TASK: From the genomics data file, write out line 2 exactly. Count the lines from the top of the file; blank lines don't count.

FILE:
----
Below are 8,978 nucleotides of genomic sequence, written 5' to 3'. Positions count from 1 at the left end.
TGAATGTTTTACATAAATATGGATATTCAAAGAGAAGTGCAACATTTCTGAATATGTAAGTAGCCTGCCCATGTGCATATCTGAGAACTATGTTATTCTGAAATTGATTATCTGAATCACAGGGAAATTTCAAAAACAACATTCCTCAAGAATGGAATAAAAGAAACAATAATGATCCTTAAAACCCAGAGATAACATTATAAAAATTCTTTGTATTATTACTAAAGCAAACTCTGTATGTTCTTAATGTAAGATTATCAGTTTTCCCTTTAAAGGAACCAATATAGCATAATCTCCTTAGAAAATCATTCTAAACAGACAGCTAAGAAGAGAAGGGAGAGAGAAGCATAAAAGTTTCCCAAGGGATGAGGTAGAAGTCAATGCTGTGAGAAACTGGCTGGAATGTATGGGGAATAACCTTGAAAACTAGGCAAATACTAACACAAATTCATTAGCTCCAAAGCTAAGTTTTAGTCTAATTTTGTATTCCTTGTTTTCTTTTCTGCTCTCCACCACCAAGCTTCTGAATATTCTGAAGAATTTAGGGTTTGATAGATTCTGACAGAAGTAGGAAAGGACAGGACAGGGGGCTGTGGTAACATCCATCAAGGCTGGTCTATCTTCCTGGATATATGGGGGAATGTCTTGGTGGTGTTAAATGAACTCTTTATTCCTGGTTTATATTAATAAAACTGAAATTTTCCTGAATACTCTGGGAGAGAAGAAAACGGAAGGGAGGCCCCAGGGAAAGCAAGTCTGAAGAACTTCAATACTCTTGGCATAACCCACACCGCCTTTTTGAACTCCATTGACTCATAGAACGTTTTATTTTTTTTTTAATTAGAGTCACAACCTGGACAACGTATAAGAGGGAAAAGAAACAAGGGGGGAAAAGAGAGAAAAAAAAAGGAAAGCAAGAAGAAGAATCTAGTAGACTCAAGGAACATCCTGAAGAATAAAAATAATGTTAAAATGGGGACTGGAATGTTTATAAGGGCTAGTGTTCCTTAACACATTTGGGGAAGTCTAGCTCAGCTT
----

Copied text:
TGAATGTTTTACATAAATATGGATATTCAAAGAGAAGTGCAACATTTCTGAATATGTAAGTAGCCTGCCCATGTGCATATCTGAGAACTATGTTATTCTGAAATTGATTATCTGAATCACAGGGAAATTTCAAAAACAACATTCCTCAAGAATGGAATAAAAGAAACAATAATGATCCTTAAAACCCAGAGATAACATTATAAAAATTCTTTGTATTATTACTAAAGCAAACTCTGTATGTTCTTAATGTAAGATTATCAGTTTTCCCTTTAAAGGAACCAATATAGCATAATCTCCTTAGAAAATCATTCTAAACAGACAGCTAAGAAGAGAAGGGAGAGAGAAGCATAAAAGTTTCCCAAGGGATGAGGTAGAAGTCAATGCTGTGAGAAACTGGCTGGAATGTATGGGGAATAACCTTGAAAACTAGGCAAATACTAACACAAATTCATTAGCTCCAAAGCTAAGTTTTAGTCTAATTTTGTATTCCTTGTTTTCTTTTCTGCTCTCCACCACCAAGCTTCTGAATATTCTGAAGAATTTAGGGTTTGATAGATTCTGACAGAAGTAGGAAAGGACAGGACAGGGGGCTGTGGTAACATCCATCAAGGCTGGTCTATCTTCCTGGATATATGGGGGAATGTCTTGGTGGTGTTAAATGAACTCTTTATTCCTGGTTTATATTAATAAAACTGAAATTTTCCTGAATACTCTGGGAGAGAAGAAAACGGAAGGGAGGCCCCAGGGAAAGCAAGTCTGAAGAACTTCAATACTCTTGGCATAACCCACACCGCCTTTTTGAACTCCATTGACTCATAGAACGTTTTATTTTTTTTTTAATTAGAGTCACAACCTGGACAACGTATAAGAGGGAAAAGAAACAAGGGGGGAAAAGAGAGAAAAAAAAAGGAAAGCAAGAAGAAGAATCTAGTAGACTCAAGGAACATCCTGAAGAATAAAAATAATGTTAAAATGGGGACTGGAATGTTTATAAGGGCTAGTGTTCCTTAACACATTTGGGGAAGTCTAGCTCAGCTT